The RFA is also an idiot
Posted by Evan Herrnstadt on December 17, 2008
From Greenwire (gated, sorry): Big ethanol The Renewable Fuels Association (RFA) has been lobbying the Obama transition administration proposed three major initiatives that are based entirely on good economics and policy and have nothing to do with the fact that their industry is floundering:
- Give the ethanol industry $50 billion in federal loan guarantees for new infrastructure and capacity.
- Automakers accepting federal bailout money must build all of their vehicles with flex-fuel capability starting with the 2010 model year.
- Establish a tax credit for ethanol producers for each green job created.
The problem common across all of these is that they seem to presume that ethanol is a good idea.
The first one is not a categorically terrible plan because if we ever get second-generation biofuels up and running in an efficient, low-carbon, cost-competitive manifestation, we will need infrastructure to distribute it. However, I don’t think that the ethanol industry needs any federal backing to expand capacity.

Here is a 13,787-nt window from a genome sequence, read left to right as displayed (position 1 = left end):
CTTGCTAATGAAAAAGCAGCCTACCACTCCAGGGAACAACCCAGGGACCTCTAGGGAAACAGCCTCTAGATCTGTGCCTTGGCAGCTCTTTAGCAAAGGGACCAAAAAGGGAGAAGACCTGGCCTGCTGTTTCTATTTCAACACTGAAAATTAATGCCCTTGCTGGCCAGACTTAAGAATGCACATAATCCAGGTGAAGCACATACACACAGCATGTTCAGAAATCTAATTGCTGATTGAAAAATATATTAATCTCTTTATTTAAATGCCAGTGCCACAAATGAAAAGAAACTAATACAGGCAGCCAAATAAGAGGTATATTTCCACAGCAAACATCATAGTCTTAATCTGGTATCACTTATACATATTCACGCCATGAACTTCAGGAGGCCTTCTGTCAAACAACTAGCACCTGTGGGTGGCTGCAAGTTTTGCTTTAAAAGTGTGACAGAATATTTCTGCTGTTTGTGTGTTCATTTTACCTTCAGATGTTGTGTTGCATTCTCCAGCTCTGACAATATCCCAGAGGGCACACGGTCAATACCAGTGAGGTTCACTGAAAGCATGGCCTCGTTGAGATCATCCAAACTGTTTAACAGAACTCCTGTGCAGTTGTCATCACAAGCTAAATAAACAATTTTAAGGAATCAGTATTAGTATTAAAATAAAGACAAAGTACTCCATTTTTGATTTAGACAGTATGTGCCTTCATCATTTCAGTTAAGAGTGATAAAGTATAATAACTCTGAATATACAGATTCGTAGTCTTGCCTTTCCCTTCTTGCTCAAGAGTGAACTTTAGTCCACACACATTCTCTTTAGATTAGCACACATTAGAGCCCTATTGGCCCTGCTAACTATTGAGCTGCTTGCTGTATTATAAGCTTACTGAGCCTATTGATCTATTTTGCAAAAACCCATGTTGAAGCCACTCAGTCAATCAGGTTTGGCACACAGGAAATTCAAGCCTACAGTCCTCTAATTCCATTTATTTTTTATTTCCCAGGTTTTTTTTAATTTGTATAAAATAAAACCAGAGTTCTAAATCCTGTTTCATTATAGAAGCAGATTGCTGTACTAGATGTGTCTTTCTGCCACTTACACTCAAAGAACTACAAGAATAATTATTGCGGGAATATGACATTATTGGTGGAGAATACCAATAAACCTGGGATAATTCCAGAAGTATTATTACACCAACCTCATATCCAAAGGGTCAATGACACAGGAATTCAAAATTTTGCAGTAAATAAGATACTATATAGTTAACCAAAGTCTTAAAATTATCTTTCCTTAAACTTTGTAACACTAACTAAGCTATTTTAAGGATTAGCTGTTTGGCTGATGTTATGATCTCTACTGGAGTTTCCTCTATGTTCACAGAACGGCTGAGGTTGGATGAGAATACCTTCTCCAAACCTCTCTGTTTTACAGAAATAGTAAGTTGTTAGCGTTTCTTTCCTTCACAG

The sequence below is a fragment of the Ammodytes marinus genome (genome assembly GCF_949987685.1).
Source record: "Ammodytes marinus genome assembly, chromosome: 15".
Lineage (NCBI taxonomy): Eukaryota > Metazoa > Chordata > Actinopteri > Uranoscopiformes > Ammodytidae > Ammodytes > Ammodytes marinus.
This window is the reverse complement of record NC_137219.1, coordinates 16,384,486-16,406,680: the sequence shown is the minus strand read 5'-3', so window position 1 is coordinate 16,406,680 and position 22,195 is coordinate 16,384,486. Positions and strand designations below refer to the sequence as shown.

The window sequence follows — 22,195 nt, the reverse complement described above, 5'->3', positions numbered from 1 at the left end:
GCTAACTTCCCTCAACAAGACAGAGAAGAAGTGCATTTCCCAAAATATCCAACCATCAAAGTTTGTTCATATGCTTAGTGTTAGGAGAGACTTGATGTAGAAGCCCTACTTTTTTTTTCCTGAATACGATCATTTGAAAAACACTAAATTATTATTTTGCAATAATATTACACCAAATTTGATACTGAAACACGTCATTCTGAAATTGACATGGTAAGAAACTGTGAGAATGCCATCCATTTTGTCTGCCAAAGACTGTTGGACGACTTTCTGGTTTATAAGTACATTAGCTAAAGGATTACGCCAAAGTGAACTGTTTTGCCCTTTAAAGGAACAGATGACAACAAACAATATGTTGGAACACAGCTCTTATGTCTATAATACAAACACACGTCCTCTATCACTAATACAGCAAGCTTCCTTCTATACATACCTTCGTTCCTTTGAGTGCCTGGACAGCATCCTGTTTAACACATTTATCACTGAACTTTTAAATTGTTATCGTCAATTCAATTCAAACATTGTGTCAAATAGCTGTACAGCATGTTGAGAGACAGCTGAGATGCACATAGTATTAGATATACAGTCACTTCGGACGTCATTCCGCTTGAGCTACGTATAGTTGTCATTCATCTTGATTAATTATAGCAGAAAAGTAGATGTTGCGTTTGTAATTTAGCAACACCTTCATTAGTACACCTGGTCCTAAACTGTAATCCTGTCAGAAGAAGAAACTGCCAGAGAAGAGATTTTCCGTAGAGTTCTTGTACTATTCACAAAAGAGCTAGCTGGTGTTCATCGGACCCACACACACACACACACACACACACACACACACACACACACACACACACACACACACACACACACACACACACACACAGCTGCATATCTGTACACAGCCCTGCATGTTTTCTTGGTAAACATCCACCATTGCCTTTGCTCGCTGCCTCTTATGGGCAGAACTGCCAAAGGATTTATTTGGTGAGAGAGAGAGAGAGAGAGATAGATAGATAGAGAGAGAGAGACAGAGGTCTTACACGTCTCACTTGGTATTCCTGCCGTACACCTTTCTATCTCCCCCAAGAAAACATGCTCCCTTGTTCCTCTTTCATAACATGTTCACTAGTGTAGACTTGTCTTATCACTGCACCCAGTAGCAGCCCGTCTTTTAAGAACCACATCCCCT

They seemed to be doing just fine on their own (if a 51-cent/gal blending subsidy equates to independence) until the last year or so, as is evident from this chart from the RFA itself. To be fair, this boom was during the good times and things are tougher these days, but this kind of undermines the argument for loan guarantees. Should we be shoring up the risk for an environmentally questionable endeavor while it seems exceptionally likely to fail?
The second request is preposterous.
The third is even worse. First, let’s pretend that we can define a green job. Think about possible loopholes in this tax law for about three seconds and you’ll see my problem. Second, does anyone outside the RFA really think that a job producing first-gen ethanol should be considered green? If so, my night job tending my tire fire should also qualify for a tax break. If I never read the phrase “green jobs” again in my entire life, I’ll still consider myself overexposed.